Every Footstep Leads to a Story

This is the story of my stories on Wednesday. Will I be able to find the connecting arc?

What do I mean by “story”…

8:00 AM Surprise!- “Our estimate is $435 to see if we can find out what’s wrong with your dog. How much are you willing to pay to save her?” My husband and I stare at each other in the vet’s office and no words will come out for either of us. The dog is old…over 13 years…”We don’t know?” We leave and I start asking him questions that lead down a path I know I don’t want to be on. “How much is too much?” I ask. We don’t agree. Neither of us wants to put a monetary figure on our dog. Eventually he says, “$500 is what I was thinking before we came.” This is not good, but we’re hoping to help our dog.

To me stories can be little moments of interactions and conversations. So throughout this class’ journey, I have found myself wondering if my life is just one story after another. As Alexander states in The New Digital Storytelling: Creating Narratives with New Media–Revised and Updated Edition, 2nd Edition, “Simmons recommends that creators develop skills with empathy and sensory detail in order to better connect with their readers or listeners, which aligns well with this definition from Wikipedia: ‘”Storytelling is the conveying of events in words, images and sounds often by improvisation or embellishment.’ In this sense, stories are events conveyed to an audience through the skillful use of media.”‘(pg.11). In this travel blog I try to connect the stories of my day and see if they have any connecting arcs.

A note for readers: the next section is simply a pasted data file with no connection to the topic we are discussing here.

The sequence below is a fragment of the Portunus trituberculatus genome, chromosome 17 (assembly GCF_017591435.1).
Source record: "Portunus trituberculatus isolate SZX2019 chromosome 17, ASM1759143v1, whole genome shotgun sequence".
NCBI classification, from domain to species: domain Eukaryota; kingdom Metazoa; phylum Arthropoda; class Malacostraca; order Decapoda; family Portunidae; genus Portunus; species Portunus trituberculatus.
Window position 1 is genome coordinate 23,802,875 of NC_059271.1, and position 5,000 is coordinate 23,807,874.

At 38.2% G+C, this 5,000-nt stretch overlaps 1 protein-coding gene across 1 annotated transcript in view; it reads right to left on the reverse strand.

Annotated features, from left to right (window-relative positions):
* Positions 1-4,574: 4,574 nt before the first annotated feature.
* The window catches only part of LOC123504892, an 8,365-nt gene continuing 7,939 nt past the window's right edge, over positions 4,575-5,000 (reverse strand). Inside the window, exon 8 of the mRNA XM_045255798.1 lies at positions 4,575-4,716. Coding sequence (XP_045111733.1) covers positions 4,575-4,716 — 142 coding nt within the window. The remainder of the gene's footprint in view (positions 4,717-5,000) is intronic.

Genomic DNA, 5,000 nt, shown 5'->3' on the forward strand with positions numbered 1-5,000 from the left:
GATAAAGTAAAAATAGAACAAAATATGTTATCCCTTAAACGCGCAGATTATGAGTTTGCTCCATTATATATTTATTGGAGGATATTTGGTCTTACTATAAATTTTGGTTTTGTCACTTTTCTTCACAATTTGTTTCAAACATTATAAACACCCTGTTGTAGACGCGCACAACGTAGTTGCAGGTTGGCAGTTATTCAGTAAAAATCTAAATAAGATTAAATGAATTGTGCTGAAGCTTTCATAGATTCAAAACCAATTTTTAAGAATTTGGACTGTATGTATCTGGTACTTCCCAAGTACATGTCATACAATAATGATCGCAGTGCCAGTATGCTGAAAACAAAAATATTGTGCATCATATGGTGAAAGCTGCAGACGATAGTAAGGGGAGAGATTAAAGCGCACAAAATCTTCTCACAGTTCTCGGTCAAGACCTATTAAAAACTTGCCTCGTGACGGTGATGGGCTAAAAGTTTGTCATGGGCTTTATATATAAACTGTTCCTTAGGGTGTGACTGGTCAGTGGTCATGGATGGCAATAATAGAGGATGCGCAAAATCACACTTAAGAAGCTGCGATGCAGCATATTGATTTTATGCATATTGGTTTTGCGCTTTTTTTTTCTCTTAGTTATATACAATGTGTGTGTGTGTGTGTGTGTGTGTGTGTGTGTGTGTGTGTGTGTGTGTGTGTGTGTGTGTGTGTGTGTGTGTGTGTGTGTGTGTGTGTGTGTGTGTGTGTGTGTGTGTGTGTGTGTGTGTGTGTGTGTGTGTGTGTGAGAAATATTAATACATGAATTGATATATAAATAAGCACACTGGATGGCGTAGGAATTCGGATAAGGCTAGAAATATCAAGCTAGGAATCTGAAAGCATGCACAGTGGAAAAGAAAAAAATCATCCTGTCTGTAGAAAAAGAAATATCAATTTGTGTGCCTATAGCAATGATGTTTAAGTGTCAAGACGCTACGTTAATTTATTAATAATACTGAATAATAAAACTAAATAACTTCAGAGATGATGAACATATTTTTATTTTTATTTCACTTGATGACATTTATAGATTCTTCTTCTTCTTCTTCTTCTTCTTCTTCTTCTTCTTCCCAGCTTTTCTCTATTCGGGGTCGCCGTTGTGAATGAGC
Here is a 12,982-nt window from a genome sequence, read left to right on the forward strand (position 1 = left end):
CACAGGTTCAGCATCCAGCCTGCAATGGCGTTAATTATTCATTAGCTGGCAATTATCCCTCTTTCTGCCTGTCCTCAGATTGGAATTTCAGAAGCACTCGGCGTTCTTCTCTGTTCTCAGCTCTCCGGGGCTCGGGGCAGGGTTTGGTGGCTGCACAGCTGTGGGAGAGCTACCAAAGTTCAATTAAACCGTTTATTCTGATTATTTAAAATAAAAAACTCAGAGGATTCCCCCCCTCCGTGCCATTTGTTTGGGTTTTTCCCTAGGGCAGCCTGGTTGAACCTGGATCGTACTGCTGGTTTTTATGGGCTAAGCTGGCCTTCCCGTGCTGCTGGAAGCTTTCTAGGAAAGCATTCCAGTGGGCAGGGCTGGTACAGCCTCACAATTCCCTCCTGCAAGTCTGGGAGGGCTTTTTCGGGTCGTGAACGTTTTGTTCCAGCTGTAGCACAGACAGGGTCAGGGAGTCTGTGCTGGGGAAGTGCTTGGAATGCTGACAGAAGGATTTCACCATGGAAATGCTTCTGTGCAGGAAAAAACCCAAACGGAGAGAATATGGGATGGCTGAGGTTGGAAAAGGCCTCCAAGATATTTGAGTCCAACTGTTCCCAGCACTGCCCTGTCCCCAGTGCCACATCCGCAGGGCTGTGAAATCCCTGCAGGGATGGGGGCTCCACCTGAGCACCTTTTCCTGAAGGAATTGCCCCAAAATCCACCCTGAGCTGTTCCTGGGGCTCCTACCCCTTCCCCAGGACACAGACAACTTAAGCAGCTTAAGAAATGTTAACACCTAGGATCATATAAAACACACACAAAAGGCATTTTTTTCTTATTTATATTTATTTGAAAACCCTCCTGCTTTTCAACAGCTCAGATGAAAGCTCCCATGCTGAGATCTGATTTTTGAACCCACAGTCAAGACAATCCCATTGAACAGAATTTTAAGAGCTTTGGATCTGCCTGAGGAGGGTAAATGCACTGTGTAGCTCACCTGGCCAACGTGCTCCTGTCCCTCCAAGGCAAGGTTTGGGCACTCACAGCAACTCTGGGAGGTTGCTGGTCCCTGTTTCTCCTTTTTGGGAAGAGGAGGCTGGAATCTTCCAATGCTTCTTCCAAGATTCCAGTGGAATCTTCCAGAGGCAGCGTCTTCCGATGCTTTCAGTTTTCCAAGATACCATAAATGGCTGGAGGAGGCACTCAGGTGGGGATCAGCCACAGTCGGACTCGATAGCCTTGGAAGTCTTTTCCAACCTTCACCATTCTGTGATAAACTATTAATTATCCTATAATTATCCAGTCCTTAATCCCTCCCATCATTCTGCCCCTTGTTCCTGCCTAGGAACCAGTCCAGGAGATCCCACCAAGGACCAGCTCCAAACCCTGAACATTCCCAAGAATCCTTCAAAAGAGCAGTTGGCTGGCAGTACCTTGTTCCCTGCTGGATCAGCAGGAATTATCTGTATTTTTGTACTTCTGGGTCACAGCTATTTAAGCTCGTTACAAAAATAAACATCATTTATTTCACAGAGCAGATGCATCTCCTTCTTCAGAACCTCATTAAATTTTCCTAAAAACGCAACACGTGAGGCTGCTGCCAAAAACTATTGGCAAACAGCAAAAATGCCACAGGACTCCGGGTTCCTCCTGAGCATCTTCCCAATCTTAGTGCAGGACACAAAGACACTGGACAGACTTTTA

The telling is listening…

8:35 AM Check-In/Check-Out Meeting: The weekly meeting to help Tier II or Tier III students who need additional social-emotional supports. The don’t cry mantra that is running through my head quickly moves to don’t laugh. The quandary is funny. The student knows if s/he disrupts class enough he/she gets out of class. S/he wants to go to the office. When it works, the behaviors are reinforced. What do we do? The strategy…ignore the behaviors. I see a movie in my mind of the story the teacher is telling… The teacher is at the front of the room, the student begins rolling on the floor towards the door, jumps up and brandishes the “help me!” sign in the window. Don’t laugh. Don’t laugh. Don’t laugh. Think. Think. Think. How can I help this teacher?